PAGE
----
Vaccine hesitancy - WikipediaIn terms of public health, childhood vaccination programs have benefits that far outweigh risks. However, some parents decide not to vaccinate their children. This paper explores the ways in which such parents talked about the perceived risks and benefits incurred by vaccinating or not vaccinating their children. Interviews were conducted in an open and non-judgmental manner, akin to empathic neutrality. Interviews focused on parents talking about the factors that shaped their decisions not to or partially vaccinate their children.
What's the Truth Behind Vaccines?
If you have been following the US presidential elections, you are, in all likelihood, aware of the controversy surrounding mandatory childhood vaccination. Vaccines have risen to the limelight in recent years, but their history is much longer than that. Ever since the first vaccination was scientifically documented in , they have reshaped the landscape of human health and medicine. The impacts of vaccines have ranged from the eradication of polio in the US  and the eradication of smallpox worldwide , to prevention of cancer of the liver  and the cervix . In fact, vaccines have been so influential that some scientists consider them among the greatest successes in public health .
Vaccine hesitancy is a reluctance or refusal to be vaccinated or to have one's children vaccinated. It is identified by the World Health Organization as one of the top ten global health threats of Hesitancy primarily results from public debates around the medical, ethical and legal issues related to vaccines. The specific hypotheses raised by anti-vaccination advocates have been found to change over time. Bills for mandatory vaccination have been considered for legislation, including California Senate Bill and Australia's No Jab No Pay , all of which have been strenuously opposed by anti-vaccination activists.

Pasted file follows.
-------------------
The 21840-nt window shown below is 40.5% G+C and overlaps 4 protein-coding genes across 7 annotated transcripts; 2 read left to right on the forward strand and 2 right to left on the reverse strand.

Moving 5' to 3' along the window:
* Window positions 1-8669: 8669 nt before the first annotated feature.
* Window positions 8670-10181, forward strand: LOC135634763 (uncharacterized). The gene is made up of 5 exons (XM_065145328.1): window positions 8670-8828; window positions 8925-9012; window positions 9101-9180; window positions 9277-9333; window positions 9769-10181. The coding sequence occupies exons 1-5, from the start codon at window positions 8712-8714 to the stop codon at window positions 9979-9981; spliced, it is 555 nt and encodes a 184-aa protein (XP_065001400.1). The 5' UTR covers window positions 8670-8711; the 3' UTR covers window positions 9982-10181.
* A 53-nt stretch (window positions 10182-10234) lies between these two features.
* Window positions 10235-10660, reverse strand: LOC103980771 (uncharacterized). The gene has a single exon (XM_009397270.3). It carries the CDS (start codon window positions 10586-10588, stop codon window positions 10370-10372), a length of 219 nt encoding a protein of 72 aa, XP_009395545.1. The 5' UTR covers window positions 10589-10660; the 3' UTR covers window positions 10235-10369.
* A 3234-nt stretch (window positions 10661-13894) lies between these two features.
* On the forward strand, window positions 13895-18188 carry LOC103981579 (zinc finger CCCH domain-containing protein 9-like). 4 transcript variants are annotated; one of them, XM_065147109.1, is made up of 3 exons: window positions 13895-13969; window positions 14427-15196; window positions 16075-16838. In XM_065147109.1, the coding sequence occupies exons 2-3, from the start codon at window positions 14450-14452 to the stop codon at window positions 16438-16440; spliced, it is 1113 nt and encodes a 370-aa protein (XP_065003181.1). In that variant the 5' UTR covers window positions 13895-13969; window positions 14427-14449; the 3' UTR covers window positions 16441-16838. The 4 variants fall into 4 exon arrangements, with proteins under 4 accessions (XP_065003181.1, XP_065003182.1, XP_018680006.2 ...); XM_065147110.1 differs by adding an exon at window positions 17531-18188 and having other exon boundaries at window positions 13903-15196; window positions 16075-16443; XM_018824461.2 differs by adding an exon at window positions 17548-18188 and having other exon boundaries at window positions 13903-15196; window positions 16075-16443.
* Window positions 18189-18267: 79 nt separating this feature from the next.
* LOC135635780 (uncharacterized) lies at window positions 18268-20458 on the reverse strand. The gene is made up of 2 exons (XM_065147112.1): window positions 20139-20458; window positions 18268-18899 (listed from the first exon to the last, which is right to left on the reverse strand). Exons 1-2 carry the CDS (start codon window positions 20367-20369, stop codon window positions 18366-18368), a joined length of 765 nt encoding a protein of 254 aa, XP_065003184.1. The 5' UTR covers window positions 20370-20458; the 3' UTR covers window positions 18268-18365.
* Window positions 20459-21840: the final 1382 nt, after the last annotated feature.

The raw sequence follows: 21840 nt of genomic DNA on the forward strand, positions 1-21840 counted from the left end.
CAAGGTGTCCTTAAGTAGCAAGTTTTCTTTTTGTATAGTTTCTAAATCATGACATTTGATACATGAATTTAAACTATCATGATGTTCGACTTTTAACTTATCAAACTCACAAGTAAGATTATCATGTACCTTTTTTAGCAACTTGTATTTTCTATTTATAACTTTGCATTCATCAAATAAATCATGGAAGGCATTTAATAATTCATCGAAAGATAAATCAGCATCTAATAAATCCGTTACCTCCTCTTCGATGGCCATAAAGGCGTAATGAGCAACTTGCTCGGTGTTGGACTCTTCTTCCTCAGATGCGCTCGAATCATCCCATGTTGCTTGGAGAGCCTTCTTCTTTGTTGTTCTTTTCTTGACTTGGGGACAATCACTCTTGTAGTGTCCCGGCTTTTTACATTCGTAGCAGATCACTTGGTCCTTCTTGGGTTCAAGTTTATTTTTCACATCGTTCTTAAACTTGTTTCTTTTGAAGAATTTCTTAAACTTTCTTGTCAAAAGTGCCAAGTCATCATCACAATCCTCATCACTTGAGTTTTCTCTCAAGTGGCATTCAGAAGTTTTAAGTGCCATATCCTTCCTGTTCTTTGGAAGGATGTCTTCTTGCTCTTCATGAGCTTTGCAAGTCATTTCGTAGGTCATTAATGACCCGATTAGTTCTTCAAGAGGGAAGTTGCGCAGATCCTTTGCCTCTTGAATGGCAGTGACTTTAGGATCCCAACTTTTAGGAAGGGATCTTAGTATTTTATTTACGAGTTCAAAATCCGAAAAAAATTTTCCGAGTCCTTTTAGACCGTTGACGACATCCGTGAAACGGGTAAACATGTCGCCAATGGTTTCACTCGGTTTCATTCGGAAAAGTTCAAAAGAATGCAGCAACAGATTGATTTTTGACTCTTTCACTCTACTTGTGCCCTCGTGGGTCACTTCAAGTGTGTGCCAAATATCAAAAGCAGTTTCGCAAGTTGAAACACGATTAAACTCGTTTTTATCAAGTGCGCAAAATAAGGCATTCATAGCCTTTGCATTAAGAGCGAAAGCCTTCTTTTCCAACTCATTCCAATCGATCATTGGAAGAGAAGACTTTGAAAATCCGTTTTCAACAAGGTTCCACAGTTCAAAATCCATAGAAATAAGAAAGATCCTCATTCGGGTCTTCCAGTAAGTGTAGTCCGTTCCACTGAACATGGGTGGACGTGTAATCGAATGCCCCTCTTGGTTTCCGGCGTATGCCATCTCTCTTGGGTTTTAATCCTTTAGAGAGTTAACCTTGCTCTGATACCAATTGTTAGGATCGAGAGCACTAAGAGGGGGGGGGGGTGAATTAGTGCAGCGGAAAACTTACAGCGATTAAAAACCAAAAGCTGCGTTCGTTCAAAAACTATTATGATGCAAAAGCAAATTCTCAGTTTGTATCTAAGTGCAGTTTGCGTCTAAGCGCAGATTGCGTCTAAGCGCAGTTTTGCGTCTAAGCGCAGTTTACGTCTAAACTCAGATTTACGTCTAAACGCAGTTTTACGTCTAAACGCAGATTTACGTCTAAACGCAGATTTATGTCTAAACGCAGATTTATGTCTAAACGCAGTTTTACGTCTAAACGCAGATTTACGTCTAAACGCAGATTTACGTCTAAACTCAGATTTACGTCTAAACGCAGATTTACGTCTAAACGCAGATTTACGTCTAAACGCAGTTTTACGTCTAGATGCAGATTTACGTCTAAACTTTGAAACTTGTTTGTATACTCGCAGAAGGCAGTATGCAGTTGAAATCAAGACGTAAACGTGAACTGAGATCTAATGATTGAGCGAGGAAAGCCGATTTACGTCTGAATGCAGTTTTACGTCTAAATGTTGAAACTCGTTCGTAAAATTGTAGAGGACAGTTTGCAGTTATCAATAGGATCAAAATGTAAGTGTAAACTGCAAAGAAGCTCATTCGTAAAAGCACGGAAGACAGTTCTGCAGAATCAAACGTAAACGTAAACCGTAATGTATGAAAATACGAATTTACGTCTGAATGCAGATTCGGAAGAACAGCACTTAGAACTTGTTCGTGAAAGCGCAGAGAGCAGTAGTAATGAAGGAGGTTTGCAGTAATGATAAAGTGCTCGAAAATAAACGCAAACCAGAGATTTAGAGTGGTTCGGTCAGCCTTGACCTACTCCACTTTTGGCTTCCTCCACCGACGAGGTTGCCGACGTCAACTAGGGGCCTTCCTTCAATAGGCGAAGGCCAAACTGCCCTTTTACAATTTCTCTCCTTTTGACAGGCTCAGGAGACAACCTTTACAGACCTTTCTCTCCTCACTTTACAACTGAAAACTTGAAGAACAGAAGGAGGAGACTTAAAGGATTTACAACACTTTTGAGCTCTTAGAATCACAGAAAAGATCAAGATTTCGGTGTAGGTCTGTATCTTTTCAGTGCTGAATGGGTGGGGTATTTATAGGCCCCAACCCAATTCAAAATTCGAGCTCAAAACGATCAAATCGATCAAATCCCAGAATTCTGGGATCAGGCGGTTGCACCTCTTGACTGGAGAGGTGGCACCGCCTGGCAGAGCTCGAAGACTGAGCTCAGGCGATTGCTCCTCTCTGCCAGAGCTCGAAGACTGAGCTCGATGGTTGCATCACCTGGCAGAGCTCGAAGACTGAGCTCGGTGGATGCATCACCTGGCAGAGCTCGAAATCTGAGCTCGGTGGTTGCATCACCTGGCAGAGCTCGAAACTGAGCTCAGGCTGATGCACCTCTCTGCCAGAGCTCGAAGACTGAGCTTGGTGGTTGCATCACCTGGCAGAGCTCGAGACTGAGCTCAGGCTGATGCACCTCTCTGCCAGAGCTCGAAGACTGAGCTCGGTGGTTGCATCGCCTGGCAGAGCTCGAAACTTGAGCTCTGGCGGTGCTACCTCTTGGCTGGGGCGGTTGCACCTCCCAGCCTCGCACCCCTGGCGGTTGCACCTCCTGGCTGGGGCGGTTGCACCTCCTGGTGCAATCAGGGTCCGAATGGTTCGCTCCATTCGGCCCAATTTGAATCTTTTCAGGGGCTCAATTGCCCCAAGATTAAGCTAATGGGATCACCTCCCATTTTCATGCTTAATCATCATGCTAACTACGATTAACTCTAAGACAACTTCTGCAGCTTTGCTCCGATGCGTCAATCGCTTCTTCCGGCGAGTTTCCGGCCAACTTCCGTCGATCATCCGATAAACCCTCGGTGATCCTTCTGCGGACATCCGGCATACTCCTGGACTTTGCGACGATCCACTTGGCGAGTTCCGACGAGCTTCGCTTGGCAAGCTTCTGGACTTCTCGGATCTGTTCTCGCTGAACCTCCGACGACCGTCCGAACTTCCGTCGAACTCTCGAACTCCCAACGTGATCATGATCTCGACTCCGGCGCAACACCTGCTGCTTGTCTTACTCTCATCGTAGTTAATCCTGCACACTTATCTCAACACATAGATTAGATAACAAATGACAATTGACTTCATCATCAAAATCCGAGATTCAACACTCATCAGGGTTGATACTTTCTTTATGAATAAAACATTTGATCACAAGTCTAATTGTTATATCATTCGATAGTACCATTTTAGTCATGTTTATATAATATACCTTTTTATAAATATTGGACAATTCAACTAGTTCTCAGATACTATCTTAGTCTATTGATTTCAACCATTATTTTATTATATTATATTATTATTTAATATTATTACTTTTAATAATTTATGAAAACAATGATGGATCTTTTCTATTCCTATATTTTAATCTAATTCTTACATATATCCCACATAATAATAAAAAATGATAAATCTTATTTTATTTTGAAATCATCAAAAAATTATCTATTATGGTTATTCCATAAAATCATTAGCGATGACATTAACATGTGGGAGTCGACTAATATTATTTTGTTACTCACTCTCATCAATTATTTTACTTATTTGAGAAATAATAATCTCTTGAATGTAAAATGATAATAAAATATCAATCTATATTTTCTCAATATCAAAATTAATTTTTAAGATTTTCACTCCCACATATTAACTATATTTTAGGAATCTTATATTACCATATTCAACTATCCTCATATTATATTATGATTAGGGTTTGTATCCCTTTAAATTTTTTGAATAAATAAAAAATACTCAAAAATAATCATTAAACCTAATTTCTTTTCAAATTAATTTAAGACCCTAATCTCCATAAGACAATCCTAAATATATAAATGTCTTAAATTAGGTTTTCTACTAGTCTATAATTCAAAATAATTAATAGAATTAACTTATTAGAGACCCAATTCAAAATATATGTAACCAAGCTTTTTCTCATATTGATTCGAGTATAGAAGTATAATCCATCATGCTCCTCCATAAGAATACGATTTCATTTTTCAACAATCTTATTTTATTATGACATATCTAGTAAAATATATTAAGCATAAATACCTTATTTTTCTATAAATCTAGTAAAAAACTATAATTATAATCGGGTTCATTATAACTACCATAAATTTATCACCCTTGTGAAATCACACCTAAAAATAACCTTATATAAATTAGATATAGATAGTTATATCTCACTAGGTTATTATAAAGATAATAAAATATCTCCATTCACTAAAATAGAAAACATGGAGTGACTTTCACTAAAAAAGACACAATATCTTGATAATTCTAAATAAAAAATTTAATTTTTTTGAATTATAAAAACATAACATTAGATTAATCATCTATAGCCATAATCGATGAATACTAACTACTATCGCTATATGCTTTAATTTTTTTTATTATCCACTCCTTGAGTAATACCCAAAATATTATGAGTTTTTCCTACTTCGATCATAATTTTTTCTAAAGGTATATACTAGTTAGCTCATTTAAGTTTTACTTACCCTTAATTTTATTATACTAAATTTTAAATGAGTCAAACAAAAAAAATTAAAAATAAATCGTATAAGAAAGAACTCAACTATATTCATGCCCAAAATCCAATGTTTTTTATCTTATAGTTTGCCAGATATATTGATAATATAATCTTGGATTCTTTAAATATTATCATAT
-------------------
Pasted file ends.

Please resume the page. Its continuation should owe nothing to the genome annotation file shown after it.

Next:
Metrics details. In high income countries, vaccine-preventable diseases have been greatly reduced through routine vaccination programs. Despite this success, many parents question, and a small proportion even refuse vaccination for their children. As no qualitative studies have explored the factors behind these decisions among Dutch parents, we performed a study using online focus groups. The use of online focus groups proved to be an effective qualitative research method providing meaningful data. Information provided by the NIP turned out to be insufficient for this group of parents. More trust in the NIP and deliberate decisions might result from increased parental understanding of lifestyle and disease susceptibility, the impact of vaccinations on the immune system, and the relative risks of diseases and their vaccines.
Increasing and maintaining vaccination uptake is vital for vaccines to achieve their success.
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